Tanzania’s President John Pombe Magufuli picked a new cabinet on Thursday, including one former minister who resigned from the previous government over a graft scandal at the Energy Ministry.
The east African nation is hoping to start large-scale production of natural gas within a decade, but foreign investors have long complained of graft in its energy sector.
President John Magufuli deferred the appointment of four cabinet positions, including that of the finance minister, and did not say when he would fill them, insisting there was “no need to rush.”
His reappointment of Sospeter Muhongo as the country’s energy and minerals minister, less than a year after the respected geology professor resigned, may raise some eyebrows.
Although not directly implicated, Muhongo quit in January after a graft scandal that rocked the energy ministry of the gas-rich country and prompted Western donors to delay aid. Muhongo at the time called himself “incorruptible” and denied any wrongdoing.
Tanzania has discovered more than 55 trillion cubic feet of natural gas. Along with neighbouring Mozambique, it is in a race with Russia, Australia, the United States and Canada to build liquefied natural gas export plants, aiming to exploit a gap in global supply that is expected to open up by 2020.
Magufuli’s new cabinet of 19 ministers and 16 deputies is half the size of the previous one, in line with the new president’s pledge to appoint a small government as part of austerity measures.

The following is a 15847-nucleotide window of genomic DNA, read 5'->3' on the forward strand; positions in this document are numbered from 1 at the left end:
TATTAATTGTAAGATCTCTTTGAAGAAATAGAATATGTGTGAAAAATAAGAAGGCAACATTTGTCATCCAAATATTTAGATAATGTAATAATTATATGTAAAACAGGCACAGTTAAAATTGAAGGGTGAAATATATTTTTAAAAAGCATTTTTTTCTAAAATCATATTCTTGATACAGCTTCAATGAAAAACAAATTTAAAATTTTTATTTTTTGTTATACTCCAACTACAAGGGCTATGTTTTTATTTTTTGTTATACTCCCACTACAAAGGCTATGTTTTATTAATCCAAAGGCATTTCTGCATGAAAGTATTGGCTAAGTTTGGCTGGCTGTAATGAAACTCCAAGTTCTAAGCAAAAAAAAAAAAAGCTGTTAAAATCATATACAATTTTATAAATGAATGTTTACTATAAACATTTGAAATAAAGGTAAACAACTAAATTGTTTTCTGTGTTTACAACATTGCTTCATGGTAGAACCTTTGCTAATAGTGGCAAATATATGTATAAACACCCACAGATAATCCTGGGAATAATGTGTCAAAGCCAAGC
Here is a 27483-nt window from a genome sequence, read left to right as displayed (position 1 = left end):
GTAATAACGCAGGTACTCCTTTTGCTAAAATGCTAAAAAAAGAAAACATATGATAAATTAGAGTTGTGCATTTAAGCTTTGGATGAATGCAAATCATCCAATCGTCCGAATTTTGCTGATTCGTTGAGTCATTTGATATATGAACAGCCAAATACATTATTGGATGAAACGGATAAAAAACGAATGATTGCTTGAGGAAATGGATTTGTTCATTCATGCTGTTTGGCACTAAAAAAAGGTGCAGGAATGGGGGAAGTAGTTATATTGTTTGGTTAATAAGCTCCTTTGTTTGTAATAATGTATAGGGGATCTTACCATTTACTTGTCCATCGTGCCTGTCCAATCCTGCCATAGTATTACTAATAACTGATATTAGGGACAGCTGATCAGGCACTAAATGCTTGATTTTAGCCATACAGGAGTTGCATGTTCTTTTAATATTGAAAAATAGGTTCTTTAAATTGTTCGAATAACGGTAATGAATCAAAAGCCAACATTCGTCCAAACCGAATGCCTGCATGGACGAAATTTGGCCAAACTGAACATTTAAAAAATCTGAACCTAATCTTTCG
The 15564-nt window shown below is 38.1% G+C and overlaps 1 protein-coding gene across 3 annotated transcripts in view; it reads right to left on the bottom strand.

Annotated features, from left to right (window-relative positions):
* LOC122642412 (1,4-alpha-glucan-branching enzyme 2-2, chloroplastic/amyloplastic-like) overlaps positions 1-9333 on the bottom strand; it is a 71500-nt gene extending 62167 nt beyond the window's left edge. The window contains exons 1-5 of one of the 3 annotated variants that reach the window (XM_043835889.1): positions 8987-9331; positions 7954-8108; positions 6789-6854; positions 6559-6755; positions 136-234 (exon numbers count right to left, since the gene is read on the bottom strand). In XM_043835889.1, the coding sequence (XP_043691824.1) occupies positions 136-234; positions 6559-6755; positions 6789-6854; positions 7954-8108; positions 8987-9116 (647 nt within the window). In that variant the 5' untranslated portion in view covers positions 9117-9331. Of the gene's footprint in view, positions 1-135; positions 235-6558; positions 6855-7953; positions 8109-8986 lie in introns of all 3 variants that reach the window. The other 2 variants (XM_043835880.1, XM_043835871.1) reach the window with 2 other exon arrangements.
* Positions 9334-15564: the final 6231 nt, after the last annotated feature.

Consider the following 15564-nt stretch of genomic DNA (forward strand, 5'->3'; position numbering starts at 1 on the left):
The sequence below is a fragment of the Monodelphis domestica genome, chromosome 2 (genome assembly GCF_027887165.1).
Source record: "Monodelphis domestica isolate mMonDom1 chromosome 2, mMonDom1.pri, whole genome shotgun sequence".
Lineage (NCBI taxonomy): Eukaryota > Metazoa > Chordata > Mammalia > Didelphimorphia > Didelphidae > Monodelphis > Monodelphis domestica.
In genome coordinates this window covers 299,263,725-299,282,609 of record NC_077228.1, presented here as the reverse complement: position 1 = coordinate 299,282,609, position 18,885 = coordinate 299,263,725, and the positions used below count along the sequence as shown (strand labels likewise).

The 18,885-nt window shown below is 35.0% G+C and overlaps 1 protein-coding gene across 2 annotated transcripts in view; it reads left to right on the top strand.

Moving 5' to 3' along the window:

Among notable new faces was Augustine Mahiga, a former Tanzania ambassador to the United Nations, who was appointed as foreign affairs minister.
Magufuli appointed a new face, Ashatu Kijaji, as deputy minister for finance and planning. Kijaji, who has a PhD in Economics from Norway’s University of Agder, previously worked as a lecturer at Mzumbe University in Tanzania.
“I have decided to name a small cabinet to save costs and improve government effectiveness,” said Magufuli, who has been on an austerity and anti-corruption drive since he won the October vote.
He cancelled Independence Day celebrations this week, bypassing regular pomp and ceremony to save money for a cleanup of city streets. Hundreds of people in commercial capital Dar es Salaam gathered to watch him shovel leaves and plastic rubbish into bins.